- January 9, 2019
Cresset’s Ablin on 2019 Asset Allocation
In an extensive interview with CNBC on January 8, 2019, Jack Ablin, CIO of Cresset Wealth Advisors, discussed his views on last year’s market tumult and the outlook for investment portfolios in 2019.
After unprecedented US equity market volatility and global market turmoil as 2018 drew to a close, investors are taking stock, so to speak, of their portfolios and looking for direction in the New Year. As we enter 2019, sentiment is at an all-time low – in contrast to 2018, when sentiment was at all-time highs. When one is at the intersection of reality and expectations, it is best if they have very low expectations. That is where we are today, and Jack believes this is a major positive.
He has become more bullish about the US market after 2018’s negative returns for the S&P 500 (-6.34 per cent) and the Dow (-3.5 per cent) after a hair-raising period of correction; at current levels he feels US equities are very close to fair value. International equities are now downright cheap, particularly emerging markets (EM). Jack is still mostly underweight equities across the board at this juncture, and will remain so until market momentum becomes more firmly favorable. Although relative strength in international markets has improved over the past three months, he would like to see more before making any asset allocation shifts.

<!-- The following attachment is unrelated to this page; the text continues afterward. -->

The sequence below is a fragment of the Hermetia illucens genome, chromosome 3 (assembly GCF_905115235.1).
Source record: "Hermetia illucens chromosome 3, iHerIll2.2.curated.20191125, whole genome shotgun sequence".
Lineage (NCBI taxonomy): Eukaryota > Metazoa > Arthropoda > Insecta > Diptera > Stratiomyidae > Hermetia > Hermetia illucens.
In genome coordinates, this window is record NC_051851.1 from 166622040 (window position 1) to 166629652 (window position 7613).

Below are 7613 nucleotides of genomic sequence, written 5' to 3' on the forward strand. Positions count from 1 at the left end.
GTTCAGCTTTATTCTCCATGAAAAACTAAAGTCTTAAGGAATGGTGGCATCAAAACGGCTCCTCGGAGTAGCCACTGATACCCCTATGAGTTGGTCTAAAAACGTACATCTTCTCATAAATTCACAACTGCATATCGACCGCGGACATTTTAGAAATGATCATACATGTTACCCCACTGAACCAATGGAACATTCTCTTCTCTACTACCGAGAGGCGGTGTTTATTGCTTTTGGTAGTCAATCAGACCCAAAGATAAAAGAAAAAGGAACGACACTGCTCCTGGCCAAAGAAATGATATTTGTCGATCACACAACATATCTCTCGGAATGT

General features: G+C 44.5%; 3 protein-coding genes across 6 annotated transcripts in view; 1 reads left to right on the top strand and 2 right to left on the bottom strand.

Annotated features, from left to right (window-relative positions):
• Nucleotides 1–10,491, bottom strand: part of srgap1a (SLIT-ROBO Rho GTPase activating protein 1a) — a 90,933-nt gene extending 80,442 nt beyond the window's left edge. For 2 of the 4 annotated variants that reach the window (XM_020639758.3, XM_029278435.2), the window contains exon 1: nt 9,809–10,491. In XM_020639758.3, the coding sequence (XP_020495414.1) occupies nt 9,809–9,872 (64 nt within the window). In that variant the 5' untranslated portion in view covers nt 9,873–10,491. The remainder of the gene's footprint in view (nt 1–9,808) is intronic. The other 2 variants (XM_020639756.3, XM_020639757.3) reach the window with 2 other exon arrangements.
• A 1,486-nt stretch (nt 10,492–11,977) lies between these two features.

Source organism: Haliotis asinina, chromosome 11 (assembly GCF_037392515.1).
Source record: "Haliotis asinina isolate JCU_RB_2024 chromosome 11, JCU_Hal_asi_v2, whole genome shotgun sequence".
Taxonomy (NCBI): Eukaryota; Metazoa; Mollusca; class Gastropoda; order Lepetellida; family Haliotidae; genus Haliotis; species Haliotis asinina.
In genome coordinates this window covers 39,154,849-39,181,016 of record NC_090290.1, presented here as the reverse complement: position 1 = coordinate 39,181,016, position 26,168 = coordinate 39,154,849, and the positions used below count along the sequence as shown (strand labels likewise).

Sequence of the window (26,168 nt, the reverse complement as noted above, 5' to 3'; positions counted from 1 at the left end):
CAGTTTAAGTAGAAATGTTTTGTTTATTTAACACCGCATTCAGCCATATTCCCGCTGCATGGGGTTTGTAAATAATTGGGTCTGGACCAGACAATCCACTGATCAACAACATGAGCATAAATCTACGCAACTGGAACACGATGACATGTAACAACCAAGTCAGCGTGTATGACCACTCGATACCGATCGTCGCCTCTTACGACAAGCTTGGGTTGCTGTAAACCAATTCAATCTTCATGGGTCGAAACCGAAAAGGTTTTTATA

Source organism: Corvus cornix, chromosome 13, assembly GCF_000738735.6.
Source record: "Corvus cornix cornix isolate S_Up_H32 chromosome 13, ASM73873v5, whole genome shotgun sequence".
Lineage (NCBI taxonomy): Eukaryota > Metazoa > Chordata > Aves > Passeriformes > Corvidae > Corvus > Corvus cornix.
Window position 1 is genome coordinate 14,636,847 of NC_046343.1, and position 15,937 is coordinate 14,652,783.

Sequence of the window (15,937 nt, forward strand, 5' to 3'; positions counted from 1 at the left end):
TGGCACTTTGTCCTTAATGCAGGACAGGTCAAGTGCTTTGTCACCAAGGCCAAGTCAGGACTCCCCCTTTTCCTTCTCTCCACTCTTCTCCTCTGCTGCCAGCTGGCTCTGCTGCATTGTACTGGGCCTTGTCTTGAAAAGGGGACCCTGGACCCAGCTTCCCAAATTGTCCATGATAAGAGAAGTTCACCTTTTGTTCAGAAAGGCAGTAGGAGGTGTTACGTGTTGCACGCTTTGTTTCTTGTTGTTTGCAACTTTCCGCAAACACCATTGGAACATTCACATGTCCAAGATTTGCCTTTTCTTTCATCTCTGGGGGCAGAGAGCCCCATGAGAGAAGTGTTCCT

Emerging markets have been cheap for a long time, but they are likely significantly oversold in light of several important factors that Jack believes favor EM equities going forward. Federal Reserve backpedaling on interest rate hikes likely means a weaker US dollar, which is a positive for EM currencies. This, combined with cheap valuations, is a two-fold benefit for EM stocks. Measured on a price-to-sales basis, he believes we can reasonably expect a 9 per cent annualized return from EM over the next three years based on historical performance.
Jack expects that EM and broader international equities could have a reasonably good year in 2019. He will look to shift from US small caps into international small caps, and from US large caps into EM large caps, when he sees more evidence that investors understand how cheap international and EM equities truly are.